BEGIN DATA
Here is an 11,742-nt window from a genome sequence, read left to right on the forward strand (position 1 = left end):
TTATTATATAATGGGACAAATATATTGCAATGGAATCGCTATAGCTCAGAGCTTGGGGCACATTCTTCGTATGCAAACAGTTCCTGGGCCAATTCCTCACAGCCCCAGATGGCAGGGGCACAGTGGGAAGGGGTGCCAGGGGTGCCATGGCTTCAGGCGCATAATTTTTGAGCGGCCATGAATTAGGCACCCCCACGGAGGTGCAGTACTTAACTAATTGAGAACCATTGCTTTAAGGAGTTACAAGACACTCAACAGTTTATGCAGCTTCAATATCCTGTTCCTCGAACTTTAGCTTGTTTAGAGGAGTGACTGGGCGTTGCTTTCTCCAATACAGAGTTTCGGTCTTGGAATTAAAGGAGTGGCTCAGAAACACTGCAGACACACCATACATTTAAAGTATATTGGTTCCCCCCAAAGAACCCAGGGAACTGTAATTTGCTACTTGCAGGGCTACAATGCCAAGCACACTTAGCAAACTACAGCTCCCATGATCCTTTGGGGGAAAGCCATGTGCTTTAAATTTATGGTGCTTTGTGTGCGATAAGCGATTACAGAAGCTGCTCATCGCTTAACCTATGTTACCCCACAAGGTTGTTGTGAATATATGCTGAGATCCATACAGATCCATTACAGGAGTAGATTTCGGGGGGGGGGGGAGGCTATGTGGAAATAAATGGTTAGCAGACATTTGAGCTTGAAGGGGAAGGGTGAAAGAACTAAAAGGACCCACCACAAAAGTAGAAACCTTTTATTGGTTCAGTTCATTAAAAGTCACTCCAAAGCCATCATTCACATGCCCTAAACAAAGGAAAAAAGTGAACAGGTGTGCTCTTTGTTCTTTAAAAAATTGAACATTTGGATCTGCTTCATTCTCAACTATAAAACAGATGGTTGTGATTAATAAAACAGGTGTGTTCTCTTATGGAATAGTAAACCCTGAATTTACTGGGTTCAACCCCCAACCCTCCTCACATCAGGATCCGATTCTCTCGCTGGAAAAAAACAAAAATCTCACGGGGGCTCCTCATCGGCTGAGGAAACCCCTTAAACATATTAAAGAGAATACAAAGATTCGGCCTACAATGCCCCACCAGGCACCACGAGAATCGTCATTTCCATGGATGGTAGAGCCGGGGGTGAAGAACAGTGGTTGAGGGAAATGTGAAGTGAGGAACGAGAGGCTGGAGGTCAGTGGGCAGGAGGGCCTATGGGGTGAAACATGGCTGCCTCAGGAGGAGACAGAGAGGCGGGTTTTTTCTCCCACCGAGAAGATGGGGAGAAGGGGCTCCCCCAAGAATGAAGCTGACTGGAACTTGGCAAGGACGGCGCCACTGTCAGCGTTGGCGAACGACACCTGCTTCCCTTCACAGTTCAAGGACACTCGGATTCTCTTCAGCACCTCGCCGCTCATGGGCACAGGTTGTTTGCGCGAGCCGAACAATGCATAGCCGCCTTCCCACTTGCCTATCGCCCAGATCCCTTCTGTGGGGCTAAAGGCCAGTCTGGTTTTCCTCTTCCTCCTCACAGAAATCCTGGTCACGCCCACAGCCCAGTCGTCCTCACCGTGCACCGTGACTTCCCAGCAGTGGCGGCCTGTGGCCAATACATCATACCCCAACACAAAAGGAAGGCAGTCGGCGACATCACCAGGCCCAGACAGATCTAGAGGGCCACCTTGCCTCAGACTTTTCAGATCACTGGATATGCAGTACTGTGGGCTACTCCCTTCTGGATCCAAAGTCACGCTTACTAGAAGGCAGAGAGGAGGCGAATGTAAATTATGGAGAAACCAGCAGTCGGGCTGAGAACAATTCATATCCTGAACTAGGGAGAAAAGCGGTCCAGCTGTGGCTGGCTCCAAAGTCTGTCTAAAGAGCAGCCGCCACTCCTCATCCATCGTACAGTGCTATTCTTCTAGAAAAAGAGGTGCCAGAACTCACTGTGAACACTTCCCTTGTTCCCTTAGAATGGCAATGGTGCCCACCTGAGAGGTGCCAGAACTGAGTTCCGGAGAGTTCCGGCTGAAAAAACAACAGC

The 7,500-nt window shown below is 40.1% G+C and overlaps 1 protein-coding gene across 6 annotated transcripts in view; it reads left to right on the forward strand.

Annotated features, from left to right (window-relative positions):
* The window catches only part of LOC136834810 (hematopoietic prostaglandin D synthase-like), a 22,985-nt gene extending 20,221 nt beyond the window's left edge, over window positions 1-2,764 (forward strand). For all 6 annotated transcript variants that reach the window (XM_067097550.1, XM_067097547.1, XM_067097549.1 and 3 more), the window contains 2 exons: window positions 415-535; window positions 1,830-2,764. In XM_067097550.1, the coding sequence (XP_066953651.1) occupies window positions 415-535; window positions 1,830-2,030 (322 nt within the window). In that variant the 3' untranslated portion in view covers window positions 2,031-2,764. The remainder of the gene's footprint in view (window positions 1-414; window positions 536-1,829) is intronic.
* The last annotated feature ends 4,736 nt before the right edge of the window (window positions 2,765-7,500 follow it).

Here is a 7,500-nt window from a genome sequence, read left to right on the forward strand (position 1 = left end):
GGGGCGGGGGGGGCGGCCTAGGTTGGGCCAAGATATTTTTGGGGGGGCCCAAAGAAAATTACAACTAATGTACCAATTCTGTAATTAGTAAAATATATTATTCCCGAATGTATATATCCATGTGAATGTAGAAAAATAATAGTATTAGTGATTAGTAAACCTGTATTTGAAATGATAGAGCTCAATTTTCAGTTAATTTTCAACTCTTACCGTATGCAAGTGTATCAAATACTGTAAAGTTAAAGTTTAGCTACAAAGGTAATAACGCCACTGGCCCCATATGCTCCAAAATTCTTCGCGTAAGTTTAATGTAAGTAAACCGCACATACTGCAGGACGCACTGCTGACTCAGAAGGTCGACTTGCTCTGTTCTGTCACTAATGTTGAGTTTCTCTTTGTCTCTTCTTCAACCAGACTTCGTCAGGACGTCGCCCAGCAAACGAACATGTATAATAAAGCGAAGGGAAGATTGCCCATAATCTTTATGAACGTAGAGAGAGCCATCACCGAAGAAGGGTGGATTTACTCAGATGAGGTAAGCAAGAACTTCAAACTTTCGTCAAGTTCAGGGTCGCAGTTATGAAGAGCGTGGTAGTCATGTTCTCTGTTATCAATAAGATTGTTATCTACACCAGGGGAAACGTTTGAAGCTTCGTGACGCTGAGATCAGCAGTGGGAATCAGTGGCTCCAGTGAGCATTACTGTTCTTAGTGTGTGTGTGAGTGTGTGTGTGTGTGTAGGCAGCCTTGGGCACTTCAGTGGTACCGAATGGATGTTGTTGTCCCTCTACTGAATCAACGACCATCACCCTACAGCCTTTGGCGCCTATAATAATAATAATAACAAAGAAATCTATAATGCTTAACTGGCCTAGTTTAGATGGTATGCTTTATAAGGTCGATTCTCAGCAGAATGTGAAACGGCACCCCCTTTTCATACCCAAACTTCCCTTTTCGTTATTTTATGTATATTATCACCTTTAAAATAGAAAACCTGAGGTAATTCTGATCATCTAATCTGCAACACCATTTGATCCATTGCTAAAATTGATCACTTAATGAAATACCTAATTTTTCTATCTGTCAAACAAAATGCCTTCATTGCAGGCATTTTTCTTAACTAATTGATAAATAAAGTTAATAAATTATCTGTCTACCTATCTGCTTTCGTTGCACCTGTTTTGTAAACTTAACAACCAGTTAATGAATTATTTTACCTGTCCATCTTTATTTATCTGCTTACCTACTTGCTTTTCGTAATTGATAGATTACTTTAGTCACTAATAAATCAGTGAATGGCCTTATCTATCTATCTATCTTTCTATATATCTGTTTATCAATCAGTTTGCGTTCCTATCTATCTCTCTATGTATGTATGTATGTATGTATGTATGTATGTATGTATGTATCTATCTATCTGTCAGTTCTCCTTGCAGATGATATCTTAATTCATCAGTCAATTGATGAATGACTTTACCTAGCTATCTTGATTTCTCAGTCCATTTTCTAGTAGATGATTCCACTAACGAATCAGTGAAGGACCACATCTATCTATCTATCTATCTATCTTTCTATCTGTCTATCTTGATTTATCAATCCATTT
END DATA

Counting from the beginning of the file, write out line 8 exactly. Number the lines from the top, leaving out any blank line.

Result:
GGGGCGGGGGGGGCGGCCTAGGTTGGGCCAAGATATTTTTGGGGGGGCCCAAAGAAAATTACAACTAATGTACCAATTCTGTAATTAGTAAAATATATTATTCCCGAATGTATATATCCATGTGAATGTAGAAAAATAATAGTATTAGTGATTAGTAAACCTGTATTTGAAATGATAGAGCTCAATTTTCAGTTAATTTTCAACTCTTACCGTATGCAAGTGTATCAAATACTGTAAAGTTAAAGTTTAGCTACAAAGGTAATAACGCCACTGGCCCCATATGCTCCAAAATTCTTCGCGTAAGTTTAATGTAAGTAAACCGCACATACTGCAGGACGCACTGCTGACTCAGAAGGTCGACTTGCTCTGTTCTGTCACTAATGTTGAGTTTCTCTTTGTCTCTTCTTCAACCAGACTTCGTCAGGACGTCGCCCAGCAAACGAACATGTATAATAAAGCGAAGGGAAGATTGCCCATAATCTTTATGAACGTAGAGAGAGCCATCACCGAAGAAGGGTGGATTTACTCAGATGAGGTAAGCAAGAACTTCAAACTTTCGTCAAGTTCAGGGTCGCAGTTATGAAGAGCGTGGTAGTCATGTTCTCTGTTATCAATAAGATTGTTATCTACACCAGGGGAAACGTTTGAAGCTTCGTGACGCTGAGATCAGCAGTGGGAATCAGTGGCTCCAGTGAGCATTACTGTTCTTAGTGTGTGTGTGAGTGTGTGTGTGTGTGTAGGCAGCCTTGGGCACTTCAGTGGTACCGAATGGATGTTGTTGTCCCTCTACTGAATCAACGACCATCACCCTACAGCCTTTGGCGCCTATAATAATAATAATAACAAAGAAATCTATAATGCTTAACTGGCCTAGTTTAGATGGTATGCTTTATAAGGTCGATTCTCAGCAGAATGTGAAACGGCACCCCCTTTTCATACCCAAACTTCCCTTTTCGTTATTTTATGTATATTATCACCTTTAAAATAGAAAACCTGAGGTAATTCTGATCATCTAATCTGCAACACCATTTGATCCATTGCTAAAATTGATCACTTAATGAAATACCTAATTTTTCTATCTGTCAAACAAAATGCCTTCATTGCAGGCATTTTTCTTAACTAATTGATAAATAAAGTTAATAAATTATCTGTCTACCTATCTGCTTTCGTTGCACCTGTTTTGTAAACTTAACAACCAGTTAATGAATTATTTTACCTGTCCATCTTTATTTATCTGCTTACCTACTTGCTTTTCGTAATTGATAGATTACTTTAGTCACTAATAAATCAGTGAATGGCCTTATCTATCTATCTATCTTTCTATATATCTGTTTATCAATCAGTTTGCGTTCCTATCTATCTCTCTATGTATGTATGTATGTATGTATGTATGTATGTATGTATGTATCTATCTATCTGTCAGTTCTCCTTGCAGATGATATCTTAATTCATCAGTCAATTGATGAATGACTTTACCTAGCTATCTTGATTTCTCAGTCCATTTTCTAGTAGATGATTCCACTAACGAATCAGTGAAGGACCACATCTATCTATCTATCTATCTATCTTTCTATCTGTCTATCTTGATTTATCAATCCATTT